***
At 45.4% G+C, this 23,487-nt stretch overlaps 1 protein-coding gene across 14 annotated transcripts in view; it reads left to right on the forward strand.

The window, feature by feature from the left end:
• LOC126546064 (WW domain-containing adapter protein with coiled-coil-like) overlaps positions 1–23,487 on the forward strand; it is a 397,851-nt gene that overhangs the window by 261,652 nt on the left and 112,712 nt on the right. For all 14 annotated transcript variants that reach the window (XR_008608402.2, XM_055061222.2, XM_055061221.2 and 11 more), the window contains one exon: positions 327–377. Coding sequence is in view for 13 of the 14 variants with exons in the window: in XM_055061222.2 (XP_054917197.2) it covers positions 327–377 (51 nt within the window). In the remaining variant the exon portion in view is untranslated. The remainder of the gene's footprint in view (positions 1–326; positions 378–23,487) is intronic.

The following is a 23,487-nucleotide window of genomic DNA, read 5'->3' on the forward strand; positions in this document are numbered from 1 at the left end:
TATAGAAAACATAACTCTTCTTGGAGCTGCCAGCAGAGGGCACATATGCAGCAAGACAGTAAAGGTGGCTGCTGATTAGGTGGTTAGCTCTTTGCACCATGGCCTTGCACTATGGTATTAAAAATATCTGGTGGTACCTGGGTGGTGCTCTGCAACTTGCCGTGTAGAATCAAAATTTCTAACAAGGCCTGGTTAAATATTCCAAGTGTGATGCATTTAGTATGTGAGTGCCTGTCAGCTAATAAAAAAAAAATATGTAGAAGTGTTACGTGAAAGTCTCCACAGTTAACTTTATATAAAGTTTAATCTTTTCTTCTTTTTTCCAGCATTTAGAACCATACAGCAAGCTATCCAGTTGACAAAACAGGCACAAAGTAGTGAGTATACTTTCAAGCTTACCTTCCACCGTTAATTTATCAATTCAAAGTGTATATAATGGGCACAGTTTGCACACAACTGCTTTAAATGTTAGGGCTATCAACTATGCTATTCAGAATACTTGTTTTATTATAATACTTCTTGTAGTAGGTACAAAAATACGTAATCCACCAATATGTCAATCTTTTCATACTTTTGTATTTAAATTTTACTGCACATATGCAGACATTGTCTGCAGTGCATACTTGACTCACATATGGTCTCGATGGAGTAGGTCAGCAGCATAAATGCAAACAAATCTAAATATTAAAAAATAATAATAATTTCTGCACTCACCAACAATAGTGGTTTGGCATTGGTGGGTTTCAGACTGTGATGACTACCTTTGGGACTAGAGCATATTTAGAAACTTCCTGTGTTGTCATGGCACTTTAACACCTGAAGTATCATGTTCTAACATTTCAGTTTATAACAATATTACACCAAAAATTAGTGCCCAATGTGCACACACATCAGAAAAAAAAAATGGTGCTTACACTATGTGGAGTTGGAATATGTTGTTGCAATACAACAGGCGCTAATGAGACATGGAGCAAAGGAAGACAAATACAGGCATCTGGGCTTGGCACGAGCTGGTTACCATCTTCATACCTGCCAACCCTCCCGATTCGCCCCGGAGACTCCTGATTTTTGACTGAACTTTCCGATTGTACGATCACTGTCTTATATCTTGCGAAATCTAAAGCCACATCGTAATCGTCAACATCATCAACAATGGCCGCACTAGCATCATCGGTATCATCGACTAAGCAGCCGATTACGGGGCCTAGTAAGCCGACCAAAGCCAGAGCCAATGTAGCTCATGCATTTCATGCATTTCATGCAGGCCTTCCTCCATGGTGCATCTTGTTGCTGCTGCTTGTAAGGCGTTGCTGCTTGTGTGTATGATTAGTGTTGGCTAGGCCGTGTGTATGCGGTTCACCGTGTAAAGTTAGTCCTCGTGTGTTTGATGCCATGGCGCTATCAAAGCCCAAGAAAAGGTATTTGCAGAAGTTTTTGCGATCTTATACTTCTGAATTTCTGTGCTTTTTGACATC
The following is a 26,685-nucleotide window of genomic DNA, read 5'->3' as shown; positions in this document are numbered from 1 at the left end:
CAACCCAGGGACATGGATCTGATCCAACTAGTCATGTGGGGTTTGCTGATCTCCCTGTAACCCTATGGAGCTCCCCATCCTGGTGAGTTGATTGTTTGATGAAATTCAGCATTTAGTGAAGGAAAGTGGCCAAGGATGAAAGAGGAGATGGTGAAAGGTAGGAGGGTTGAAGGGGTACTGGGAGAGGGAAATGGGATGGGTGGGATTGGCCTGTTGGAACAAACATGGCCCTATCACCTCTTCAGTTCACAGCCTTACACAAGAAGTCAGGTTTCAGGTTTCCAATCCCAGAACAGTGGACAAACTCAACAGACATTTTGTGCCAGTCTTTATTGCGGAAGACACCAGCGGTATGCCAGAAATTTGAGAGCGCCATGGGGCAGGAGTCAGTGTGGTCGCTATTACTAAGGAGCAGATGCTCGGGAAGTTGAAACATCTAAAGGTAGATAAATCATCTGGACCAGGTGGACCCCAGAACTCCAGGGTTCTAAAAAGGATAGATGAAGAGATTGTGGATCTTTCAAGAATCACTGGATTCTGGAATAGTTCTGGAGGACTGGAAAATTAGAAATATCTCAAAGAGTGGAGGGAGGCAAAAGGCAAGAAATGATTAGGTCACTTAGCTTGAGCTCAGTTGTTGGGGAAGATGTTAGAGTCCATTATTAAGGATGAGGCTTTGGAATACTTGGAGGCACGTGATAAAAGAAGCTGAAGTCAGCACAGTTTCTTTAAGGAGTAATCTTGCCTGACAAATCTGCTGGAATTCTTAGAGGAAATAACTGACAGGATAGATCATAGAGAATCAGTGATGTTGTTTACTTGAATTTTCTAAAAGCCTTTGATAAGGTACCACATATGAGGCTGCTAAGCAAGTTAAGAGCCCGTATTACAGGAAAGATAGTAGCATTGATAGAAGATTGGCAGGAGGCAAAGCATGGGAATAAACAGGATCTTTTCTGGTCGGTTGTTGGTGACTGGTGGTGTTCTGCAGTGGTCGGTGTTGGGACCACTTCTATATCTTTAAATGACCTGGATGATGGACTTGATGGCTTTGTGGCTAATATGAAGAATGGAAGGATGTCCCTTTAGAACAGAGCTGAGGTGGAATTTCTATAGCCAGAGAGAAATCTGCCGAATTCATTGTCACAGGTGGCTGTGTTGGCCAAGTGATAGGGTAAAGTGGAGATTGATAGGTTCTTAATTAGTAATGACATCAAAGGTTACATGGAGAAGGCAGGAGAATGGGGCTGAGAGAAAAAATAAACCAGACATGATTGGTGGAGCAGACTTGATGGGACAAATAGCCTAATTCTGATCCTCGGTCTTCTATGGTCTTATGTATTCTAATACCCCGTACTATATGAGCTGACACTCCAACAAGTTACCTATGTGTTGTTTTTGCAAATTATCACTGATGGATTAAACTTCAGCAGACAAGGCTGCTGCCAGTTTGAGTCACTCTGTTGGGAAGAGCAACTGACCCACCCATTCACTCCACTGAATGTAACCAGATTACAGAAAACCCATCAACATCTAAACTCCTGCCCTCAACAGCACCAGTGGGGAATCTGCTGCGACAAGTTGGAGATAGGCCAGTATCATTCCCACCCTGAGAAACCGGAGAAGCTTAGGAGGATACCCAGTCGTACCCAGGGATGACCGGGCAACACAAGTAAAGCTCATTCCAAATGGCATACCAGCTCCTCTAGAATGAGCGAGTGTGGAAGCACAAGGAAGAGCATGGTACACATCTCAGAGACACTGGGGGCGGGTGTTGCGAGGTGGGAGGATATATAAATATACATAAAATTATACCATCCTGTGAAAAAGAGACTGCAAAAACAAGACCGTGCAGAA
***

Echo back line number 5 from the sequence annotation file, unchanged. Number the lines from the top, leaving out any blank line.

TATAGAAAACATAACTCTTCTTGGAGCTGCCAGCAGAGGGCACATATGCAGCAAGACAGTAAAGGTGGCTGCTGATTAGGTGGTTAGCTCTTTGCACCATGGCCTTGCACTATGGTATTAAAAATATCTGGTGGTACCTGGGTGGTGCTCTGCAACTTGCCGTGTAGAATCAAAATTTCTAACAAGGCCTGGTTAAATATTCCAAGTGTGATGCATTTAGTATGTGAGTGCCTGTCAGCTAATAAAAAAAAAATATGTAGAAGTGTTACGTGAAAGTCTCCACAGTTAACTTTATATAAAGTTTAATCTTTTCTTCTTTTTTCCAGCATTTAGAACCATACAGCAAGCTATCCAGTTGACAAAACAGGCACAAAGTAGTGAGTATACTTTCAAGCTTACCTTCCACCGTTAATTTATCAATTCAAAGTGTATATAATGGGCACAGTTTGCACACAACTGCTTTAAATGTTAGGGCTATCAACTATGCTATTCAGAATACTTGTTTTATTATAATACTTCTTGTAGTAGGTACAAAAATACGTAATCCACCAATATGTCAATCTTTTCATACTTTTGTATTTAAATTTTACTGCACATATGCAGACATTGTCTGCAGTGCATACTTGACTCACATATGGTCTCGATGGAGTAGGTCAGCAGCATAAATGCAAACAAATCTAAATATTAAAAAATAATAATAATTTCTGCACTCACCAACAATAGTGGTTTGGCATTGGTGGGTTTCAGACTGTGATGACTACCTTTGGGACTAGAGCATATTTAGAAACTTCCTGTGTTGTCATGGCACTTTAACACCTGAAGTATCATGTTCTAACATTTCAGTTTATAACAATATTACACCAAAAATTAGTGCCCAATGTGCACACACATCAGAAAAAAAAAATGGTGCTTACACTATGTGGAGTTGGAATATGTTGTTGCAATACAACAGGCGCTAATGAGACATGGAGCAAAGGAAGACAAATACAGGCATCTGGGCTTGGCACGAGCTGGTTACCATCTTCATACCTGCCAACCCTCCCGATTCGCCCCGGAGACTCCTGATTTTTGACTGAACTTTCCGATTGTACGATCACTGTCTTATATCTTGCGAAATCTAAAGCCACATCGTAATCGTCAACATCATCAACAATGGCCGCACTAGCATCATCGGTATCATCGACTAAGCAGCCGATTACGGGGCCTAGTAAGCCGACCAAAGCCAGAGCCAATGTAGCTCATGCATTTCATGCATTTCATGCAGGCCTTCCTCCATGGTGCATCTTGTTGCTGCTGCTTGTAAGGCGTTGCTGCTTGTGTGTATGATTAGTGTTGGCTAGGCCGTGTGTATGCGGTTCACCGTGTAAAGTTAGTCCTCGTGTGTTTGATGCCATGGCGCTATCAAAGCCCAAGAAAAGGTATTTGCAGAAGTTTTTGCGATCTTATACTTCTGAATTTCTGTGCTTTTTGACATC